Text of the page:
The Massachusetts Board of Higher Education is preparing to adopt a stress test to monitor the financial health of private nonprofit colleges in the state. The proposal comes after the abrupt shutdown of Mount Ida College in Newton last year.
A draft report obtained by WGBH News shows the board is considering a new method to determine whether a school is at risk of abrupt closure.
The report, drafted by a working group of the board, finds an “ongoing and likely growing threat that more Massachusetts non-profit colleges will be forced by their financial conditions to merge or close."
“Shifting fundamentals including on demographics, competition and costs have created significant financial viability risk for some private, non-profit colleges in Massachusetts and have led to closures so abrupt as to injure students and families and undermine the credibility of higher education,” the report notes.
The draft report recommends the state look at a school's enrollment, revenue and debt to determine whether it has the resources to keep its doors open for at least 18 months.
Under that proposal, schools would be notified confidentially and could challenge the state's findings.
Massachusetts has dozens of small colleges, and an abrupt closure, as happened with Mount Ida, can leave students and faculty members in the lurch. The report recommends vulnerable schools develop contingency plans to teach out or transfer students before its too late.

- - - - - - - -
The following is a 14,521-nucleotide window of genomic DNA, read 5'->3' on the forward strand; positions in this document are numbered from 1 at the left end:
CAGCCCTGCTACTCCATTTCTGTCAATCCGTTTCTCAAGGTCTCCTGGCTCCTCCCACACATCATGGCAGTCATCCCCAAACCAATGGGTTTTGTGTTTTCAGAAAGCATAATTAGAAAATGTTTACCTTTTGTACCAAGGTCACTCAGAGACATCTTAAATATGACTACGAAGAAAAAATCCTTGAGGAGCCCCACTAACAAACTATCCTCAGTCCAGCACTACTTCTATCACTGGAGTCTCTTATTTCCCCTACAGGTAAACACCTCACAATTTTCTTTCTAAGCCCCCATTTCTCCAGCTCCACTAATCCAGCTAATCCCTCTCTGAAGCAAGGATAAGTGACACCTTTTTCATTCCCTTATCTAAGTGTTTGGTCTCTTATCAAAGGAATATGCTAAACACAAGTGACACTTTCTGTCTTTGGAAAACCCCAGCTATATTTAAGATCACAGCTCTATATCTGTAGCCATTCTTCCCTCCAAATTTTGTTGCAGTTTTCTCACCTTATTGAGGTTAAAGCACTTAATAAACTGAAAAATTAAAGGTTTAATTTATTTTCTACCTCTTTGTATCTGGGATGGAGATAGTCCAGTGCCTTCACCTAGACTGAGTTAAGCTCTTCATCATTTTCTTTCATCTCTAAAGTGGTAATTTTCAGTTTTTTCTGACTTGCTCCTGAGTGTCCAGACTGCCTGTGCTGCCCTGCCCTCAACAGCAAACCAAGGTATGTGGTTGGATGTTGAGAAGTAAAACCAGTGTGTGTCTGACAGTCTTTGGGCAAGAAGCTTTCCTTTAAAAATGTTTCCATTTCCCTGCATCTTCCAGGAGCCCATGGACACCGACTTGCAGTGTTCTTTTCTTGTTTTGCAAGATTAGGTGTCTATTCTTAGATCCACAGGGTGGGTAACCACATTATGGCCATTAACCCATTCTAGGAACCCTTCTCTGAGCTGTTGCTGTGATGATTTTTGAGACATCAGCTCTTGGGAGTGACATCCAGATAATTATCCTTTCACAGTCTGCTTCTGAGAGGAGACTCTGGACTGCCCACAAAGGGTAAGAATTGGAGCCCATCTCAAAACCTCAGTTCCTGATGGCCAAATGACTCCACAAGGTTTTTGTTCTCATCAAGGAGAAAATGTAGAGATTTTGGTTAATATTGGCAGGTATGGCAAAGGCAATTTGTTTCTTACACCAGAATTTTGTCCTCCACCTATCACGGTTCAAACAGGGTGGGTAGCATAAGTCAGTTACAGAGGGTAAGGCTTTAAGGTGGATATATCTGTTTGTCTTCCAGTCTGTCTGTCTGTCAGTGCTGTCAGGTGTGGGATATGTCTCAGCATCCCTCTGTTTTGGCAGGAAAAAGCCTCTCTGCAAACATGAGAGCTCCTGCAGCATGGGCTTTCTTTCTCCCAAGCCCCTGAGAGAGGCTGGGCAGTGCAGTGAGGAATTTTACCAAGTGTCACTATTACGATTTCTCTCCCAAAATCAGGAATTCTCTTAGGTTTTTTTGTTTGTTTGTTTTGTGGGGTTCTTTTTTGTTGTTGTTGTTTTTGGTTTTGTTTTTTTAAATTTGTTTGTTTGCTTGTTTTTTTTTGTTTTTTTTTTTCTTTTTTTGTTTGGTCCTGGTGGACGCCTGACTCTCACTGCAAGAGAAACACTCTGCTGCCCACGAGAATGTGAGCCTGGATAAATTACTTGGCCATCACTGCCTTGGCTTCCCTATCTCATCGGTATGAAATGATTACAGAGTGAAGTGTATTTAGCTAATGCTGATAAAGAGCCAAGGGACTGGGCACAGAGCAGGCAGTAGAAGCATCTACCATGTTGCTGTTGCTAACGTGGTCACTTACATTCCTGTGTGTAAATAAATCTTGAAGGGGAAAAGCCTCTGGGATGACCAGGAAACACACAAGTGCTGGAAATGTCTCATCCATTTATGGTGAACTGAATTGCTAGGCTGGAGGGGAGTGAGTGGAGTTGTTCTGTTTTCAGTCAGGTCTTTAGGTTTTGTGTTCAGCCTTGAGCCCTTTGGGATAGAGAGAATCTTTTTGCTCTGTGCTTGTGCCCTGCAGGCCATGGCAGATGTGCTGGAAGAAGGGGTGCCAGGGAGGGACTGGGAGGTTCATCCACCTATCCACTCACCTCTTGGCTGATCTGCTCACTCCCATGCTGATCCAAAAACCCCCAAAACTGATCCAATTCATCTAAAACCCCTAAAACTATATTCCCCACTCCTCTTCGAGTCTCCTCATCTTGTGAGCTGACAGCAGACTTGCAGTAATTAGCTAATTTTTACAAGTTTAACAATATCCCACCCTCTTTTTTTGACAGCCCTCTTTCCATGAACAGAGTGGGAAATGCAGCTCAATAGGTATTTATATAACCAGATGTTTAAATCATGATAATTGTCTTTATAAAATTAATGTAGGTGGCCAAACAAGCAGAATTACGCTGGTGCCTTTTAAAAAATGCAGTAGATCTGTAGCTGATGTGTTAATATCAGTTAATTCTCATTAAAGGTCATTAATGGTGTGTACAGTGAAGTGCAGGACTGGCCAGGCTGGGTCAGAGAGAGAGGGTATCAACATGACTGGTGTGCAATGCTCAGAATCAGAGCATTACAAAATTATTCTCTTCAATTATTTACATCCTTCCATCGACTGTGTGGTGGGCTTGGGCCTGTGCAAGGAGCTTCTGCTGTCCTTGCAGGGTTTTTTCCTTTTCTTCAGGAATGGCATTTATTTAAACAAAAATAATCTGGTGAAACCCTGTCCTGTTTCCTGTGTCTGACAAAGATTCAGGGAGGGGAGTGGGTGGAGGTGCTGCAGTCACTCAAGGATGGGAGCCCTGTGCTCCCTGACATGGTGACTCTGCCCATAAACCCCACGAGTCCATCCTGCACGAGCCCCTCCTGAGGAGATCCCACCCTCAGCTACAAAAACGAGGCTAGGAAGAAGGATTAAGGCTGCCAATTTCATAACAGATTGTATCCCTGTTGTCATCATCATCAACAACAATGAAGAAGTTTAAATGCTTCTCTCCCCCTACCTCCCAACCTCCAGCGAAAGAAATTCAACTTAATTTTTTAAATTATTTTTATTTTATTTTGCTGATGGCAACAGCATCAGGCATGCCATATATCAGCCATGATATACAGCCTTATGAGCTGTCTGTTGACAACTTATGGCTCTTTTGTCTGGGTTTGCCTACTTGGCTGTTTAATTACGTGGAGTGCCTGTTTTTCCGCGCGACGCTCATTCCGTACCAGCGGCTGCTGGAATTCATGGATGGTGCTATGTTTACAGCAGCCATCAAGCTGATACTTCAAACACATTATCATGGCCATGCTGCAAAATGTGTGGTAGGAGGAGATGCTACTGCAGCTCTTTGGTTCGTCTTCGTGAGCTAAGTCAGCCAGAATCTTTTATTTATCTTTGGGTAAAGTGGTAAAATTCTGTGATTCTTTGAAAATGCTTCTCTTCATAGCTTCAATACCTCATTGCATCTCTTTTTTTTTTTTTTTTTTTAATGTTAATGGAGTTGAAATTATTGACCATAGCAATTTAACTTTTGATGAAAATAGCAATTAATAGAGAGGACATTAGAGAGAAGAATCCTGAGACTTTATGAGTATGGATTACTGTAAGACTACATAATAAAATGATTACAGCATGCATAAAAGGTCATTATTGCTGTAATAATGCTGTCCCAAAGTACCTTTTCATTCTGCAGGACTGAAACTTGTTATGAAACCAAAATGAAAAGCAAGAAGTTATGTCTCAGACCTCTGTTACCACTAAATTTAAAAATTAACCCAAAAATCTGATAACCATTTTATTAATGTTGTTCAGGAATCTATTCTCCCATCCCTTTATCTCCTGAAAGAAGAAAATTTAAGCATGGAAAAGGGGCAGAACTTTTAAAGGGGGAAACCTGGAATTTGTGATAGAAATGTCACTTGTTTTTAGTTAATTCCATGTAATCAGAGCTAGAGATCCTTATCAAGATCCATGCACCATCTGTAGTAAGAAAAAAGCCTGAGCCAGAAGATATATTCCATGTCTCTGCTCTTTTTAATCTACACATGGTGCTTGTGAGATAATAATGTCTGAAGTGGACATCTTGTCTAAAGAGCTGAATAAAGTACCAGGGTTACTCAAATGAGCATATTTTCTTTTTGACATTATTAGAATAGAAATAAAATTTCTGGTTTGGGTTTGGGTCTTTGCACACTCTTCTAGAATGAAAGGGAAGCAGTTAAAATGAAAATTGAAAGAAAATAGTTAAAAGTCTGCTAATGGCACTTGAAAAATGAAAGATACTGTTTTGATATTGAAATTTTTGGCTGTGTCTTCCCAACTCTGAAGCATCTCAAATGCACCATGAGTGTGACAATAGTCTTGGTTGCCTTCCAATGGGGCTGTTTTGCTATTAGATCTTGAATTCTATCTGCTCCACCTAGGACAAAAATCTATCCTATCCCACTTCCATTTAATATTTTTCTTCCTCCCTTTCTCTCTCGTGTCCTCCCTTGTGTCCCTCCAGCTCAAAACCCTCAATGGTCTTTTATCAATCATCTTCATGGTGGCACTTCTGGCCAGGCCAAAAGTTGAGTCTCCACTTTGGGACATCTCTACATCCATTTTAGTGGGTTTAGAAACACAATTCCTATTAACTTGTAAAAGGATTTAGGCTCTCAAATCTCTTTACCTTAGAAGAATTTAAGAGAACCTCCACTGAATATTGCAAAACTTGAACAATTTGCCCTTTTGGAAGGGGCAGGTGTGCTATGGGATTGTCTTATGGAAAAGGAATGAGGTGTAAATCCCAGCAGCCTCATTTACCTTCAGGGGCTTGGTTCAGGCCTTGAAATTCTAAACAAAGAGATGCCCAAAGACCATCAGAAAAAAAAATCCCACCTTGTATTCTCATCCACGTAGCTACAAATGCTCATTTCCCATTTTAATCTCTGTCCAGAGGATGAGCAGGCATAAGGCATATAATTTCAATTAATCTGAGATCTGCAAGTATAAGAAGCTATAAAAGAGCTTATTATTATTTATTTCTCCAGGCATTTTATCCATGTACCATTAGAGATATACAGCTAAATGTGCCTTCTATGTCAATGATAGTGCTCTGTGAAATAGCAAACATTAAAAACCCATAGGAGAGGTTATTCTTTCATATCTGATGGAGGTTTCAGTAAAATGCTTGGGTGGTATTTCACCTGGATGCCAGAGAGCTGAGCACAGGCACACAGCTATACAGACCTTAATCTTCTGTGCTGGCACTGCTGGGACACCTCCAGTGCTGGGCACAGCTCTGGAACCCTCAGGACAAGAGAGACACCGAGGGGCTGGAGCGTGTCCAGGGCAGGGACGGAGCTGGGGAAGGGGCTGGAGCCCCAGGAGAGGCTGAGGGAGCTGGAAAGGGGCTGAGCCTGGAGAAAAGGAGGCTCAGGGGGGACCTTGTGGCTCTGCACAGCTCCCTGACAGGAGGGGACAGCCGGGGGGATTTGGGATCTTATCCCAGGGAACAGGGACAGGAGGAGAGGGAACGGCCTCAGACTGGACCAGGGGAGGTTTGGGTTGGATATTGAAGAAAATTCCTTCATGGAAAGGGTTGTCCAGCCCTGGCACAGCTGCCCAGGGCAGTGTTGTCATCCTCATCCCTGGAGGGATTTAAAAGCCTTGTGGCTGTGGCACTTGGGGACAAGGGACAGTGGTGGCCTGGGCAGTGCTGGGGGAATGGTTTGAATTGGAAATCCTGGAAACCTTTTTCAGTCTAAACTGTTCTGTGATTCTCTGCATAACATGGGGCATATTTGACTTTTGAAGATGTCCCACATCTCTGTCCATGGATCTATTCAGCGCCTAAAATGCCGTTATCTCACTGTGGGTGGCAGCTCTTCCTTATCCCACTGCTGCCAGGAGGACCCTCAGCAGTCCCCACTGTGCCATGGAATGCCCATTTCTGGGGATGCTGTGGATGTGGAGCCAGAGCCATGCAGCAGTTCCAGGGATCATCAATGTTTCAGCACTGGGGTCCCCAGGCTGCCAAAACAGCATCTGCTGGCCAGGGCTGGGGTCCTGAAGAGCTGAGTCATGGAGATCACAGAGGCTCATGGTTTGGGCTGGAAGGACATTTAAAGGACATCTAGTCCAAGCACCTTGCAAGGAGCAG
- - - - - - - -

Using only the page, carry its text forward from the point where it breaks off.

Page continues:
The board is scheduled to meet to take up these recommendations Jan. 22. Industry lobbyists and leaders are expected to challenge them.
Barbara Brittingham, president of the regional accrediting body New England Commission of Higher Education, is concerned that word would leak out if the state considers a school at risk of closing.
“That could lead to a self-fulfilling prophecy of distress or possibly even closure for institutions," Brittingham said, arguing no school should be flagged on a single metric. "When our commission looks at financially-fragile institutions, it looks at a wide range of metrics, it looks at trends and it considers narrative analysis."
Brittingham is calling for legislative action to ensure any state intervention remains confidential.
This story has been updated.